Health Care for All = the Fall of a Nation?

Friday, August 07, 2009

An article by Andrew Sullivan of the Atlantic puts the debate about the health care plans into perspective.

“The passions out there are somewhat mystifying to me. Here is what we are debating: should we demand that insurance companies provide policies to anyone regardless of pre-existing conditions? Should we help the working poor buy that insurance with subsidies? Are competitive exchanges for health insurance a good or bad thing? Would a public option or a co-op help bring down healthcare costs? Does it make sense for the government to study the effectiveness of various treatments as a guide for doctors? These are all worth debating - and if you break it down into these questions, a majority would back them. Obama's proposals were very, very well illuminated in the campaign…”
If the media would discuss it in these terms, wouldn’t most Americans question the sanity or motives of those who are vehemently opposed? Screaming "nazi" and "fascism" when debating health care for kids seems a little out of the mainstream don't you think?

Real the entire article here.

Discuss.

3 comments:

Smitty 3:14 PM  

I do not get the impression that those items listed in Sully's article are exactly what's in the plan from either Chamber. In fact, the Senate doesn't cover "everybody."

The opposition certainly is disingenuous about the content and, more importantly since that's where their talking points head, intent of the legislation. But the MSM doesn't cover the actual content of the legislation. They just cover the fact that there was a screaming match at a Dem COngressman's event.

Steve would tell us that's a consequence of too many years of liberal bias in the MSM. ;) (long story if you don't read Mr. F's blog)

should we demand that insurance companies provide policies to anyone regardless of pre-existing conditions? Yes.

Should we help the working poor buy that insurance with subsidies? Yes, within well-defined poverty-level limitations.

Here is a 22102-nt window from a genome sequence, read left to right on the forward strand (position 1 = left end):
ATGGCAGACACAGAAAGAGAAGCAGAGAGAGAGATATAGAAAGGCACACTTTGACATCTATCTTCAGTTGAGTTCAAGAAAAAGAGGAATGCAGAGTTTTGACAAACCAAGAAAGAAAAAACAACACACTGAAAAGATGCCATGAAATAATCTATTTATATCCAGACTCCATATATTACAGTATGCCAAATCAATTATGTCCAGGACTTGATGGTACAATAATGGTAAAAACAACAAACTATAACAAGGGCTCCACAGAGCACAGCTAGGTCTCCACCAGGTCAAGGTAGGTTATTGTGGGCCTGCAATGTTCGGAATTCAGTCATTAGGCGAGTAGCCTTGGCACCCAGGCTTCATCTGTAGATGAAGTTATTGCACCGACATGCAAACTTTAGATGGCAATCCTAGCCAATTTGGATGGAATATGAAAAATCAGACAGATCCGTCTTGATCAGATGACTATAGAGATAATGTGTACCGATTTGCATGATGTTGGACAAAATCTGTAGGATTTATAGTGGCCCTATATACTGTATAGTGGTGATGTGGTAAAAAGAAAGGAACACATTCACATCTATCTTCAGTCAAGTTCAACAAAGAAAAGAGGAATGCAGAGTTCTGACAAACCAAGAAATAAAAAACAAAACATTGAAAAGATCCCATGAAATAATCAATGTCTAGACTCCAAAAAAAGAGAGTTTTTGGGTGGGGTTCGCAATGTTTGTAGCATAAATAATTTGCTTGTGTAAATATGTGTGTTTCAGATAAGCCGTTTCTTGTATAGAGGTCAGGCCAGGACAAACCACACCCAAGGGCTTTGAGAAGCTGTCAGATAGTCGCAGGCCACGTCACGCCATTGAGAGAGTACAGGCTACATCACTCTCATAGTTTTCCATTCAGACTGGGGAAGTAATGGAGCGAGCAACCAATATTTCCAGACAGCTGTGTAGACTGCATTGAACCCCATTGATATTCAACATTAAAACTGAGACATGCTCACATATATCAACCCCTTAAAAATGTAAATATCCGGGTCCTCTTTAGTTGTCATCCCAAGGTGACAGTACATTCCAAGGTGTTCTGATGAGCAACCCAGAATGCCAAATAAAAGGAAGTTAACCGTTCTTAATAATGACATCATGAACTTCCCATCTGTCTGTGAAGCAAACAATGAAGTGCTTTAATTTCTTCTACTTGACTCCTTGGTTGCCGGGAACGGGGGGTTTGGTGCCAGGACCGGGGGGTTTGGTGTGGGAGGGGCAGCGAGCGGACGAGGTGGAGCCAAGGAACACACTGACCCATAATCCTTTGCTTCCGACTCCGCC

Are competitive exchanges for health insurance a good or bad thing? Good.

Would a public option or a co-op help bring down healthcare costs? Much research has been done to show that co-ops actually do bring down costs while making premiums affordable for the members of that co-op.

Does it make sense for the government to study the effectiveness of various treatments as a guide for doctors? Sure, so long as the doc has the final say about the medical necessity of that treatment, and the forms and paperwork to declare "medical necessity" above and beyond the insurer's formulary are simple and fast.

I agree with Sully. If we can have an honest discussion about this plan, I bet most people would support it. Hell, they did during the campaign, obviously! It was one of Obama's selling points. But now we have a trained bully squad.

I'm glad Sully is rephrasing the argument. But Sully is hardly NPR, Brian Williams or Katie Couric or local newspapers.

steves 4:14 PM  

Steve would tell us that's a consequence of too many years of liberal bias in the MSM. ;) (long story if you don't read Mr. F's blog)

No, I wouldn't. Media bias is a complex issue and I am sorry that I let myself get sucked into a discussion on it.

Bob 8:33 PM  

"...and I am sorry that I let myself get sucked into a discussion on it."

I just went and read that whole thread. In the end it was a decent discussion.

You got sucked into a discussion. Oh well, you came out better than I have on a few.

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